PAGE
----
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2008 - International Communication Association Pages: 38 pages || Words: 7531 words || 
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1. Bracken, Cheryl., Pettey, Gary., Rubenking, Bridget. and Guha, Trupti. "Sounding Out Small Screens and Presence: The Impact of Screen Size, Pace, and Sound" Paper presented at the annual meeting of the International Communication Association, TBA, Montreal, Quebec, Canada, May 21, 2008 Online <PDF>. 2019-11-16 <http://citation.allacademic.com/meta/p234169_index.html>
Publication Type: Conference Paper/Unpublished Manuscript
Abstract: The number of small and mobile screen being used for entertainment is growing daily. This paper presents the findings of a series of studies exploring the impact of smaller video format, specifically the Apple iPod, on audience responses. Two experiments were conducted with participants being exposed to one of two presentations on either an iPod or on a 32-inch television. Participants saw either a 10-minute fast-paced (multiple cut) action sequence or a 10-minute slow-paced (long cut) conversation sequence from a feature length motion picture. The two experiments each had a 2 x 2 design examining differences in immersion, spatial presence and social realism dimensions of presence. While previous research suggests that larger format presentations should generally result in higher levels of presence, experiment one found that subjects viewing the iPod reported higher levels of immersion. In experiment two, participants reported higher levels of spatial presence and social realism. The results suggest that sound merits further investigation and arguably should be included in all experiments with audio/visual stimuli. Implications are discussed.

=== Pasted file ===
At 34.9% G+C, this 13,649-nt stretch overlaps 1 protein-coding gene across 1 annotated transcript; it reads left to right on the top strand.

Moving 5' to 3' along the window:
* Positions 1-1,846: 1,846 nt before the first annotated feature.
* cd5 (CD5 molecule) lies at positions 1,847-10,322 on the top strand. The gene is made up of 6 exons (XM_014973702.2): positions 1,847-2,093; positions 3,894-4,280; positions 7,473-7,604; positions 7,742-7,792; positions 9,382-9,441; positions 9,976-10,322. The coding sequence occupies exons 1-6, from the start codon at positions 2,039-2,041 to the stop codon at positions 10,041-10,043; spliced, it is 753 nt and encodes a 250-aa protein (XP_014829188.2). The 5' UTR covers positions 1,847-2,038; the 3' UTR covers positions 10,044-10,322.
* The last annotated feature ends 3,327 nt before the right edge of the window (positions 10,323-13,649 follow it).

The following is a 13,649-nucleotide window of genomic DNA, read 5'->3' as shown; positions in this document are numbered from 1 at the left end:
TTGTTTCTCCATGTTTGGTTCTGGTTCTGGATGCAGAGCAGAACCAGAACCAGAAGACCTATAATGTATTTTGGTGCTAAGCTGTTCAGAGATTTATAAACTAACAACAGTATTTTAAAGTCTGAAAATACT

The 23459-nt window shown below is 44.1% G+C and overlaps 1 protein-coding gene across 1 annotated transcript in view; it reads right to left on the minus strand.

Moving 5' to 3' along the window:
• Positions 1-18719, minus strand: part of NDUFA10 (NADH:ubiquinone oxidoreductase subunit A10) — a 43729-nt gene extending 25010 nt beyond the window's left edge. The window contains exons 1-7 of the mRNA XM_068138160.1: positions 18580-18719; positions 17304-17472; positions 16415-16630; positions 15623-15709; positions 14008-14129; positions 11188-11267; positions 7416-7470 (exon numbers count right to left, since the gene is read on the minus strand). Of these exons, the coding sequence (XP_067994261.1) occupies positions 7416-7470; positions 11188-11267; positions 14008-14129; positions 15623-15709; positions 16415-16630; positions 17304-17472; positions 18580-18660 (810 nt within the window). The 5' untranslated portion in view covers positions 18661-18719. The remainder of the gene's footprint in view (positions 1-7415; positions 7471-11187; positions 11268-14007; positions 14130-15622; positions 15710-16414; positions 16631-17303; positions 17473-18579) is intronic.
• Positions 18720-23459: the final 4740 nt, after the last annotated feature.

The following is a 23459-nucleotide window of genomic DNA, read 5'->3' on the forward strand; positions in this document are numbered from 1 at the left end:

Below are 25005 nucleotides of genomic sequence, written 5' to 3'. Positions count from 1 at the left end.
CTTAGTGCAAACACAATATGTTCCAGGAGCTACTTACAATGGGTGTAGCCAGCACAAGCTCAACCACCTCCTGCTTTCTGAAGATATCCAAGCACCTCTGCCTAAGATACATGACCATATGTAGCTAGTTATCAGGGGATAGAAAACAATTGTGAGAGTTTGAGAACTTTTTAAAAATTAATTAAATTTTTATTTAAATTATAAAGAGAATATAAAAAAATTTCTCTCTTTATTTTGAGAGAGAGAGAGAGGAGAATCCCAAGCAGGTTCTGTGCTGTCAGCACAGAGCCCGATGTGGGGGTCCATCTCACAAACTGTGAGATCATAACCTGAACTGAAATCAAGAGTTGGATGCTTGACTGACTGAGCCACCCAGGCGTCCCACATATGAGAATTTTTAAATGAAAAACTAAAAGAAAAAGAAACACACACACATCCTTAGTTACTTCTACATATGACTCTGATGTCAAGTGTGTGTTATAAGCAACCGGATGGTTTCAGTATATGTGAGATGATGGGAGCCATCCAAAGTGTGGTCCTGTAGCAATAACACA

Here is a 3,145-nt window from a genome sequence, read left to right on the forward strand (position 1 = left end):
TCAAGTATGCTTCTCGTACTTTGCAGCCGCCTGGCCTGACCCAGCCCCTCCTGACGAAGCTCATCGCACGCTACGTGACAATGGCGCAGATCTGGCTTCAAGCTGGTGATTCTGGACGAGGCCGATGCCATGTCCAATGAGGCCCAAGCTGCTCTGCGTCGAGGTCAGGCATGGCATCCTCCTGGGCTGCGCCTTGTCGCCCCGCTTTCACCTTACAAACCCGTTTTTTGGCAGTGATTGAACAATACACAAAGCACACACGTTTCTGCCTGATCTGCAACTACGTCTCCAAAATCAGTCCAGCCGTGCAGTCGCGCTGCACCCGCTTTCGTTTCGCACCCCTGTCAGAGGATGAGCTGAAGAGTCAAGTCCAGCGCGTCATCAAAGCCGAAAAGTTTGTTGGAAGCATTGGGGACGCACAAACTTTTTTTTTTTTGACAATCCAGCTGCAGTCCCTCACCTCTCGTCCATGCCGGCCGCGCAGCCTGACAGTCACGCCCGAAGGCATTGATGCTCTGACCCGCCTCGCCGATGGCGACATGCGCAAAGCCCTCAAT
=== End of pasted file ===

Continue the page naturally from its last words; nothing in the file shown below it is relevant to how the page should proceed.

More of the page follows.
2016 - LRA Annual Conference Pages: unavailable || Words: unavailable || 
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2. Roberts, Theresa. and Vadasy, Patricia. "Teaching the Alphabet to English Learner and English Fluent Preschool Children: Letter Names, Letter Sounds, or Letter Names +Letter Sounds?" Paper presented at the annual meeting of the LRA Annual Conference, OMNI Nashville, Nashville, Tennessee, Nov 29, 2016 Online <PDF>. 2019-11-16 <http://citation.allacademic.com/meta/p1144872_index.html>
Publication Type: Individual Paper
Review Method: Peer Reviewed

2017 - BEA Words: 352 words || 
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3. Boara, Shaughna. "Sound Design and the Mind: The Listener's Reception of Sound" Paper presented at the annual meeting of the BEA, Westgate Hotel & Casino, Las Vegas, NV, <Not Available>. 2019-11-16 <http://citation.allacademic.com/meta/p1212855_index.html>
Publication Type: General Paper Submission
Abstract: This research will assess the varied reactions to sonic environments from everyday noise to sound design to discover how and why people react inconsistently to sound. In Noise: A Human History of Sound and Listening, David Hendy reflects that he “was struck by the horror that sometimes lurks in silence and by the warm humanity that often emanates from noise” (vii). This broad definition of noise or perhaps sound is the focus of this work. Hendy equates emotion and reactions with noise. It is this range of reaction to sound that is the focus of my work. While professionals in the industry mimic reality with sound design, this managed sonic space is not guaranteed to ring true with all listeners, let along evoke the same emotional reaction. The study of radio and television broadcasting has dominated the study of sound and listening (Douglas, Hilmes, Lacey, Acland, Dubber, Hendy, Cohen, Stamm) thus mass media have been a primary focus of research in the field. Music and sound design are wedded in this human need for sound in much of the research. Broadcasting flooded homes and collective listening changed the home and the boundaries between sound and silence.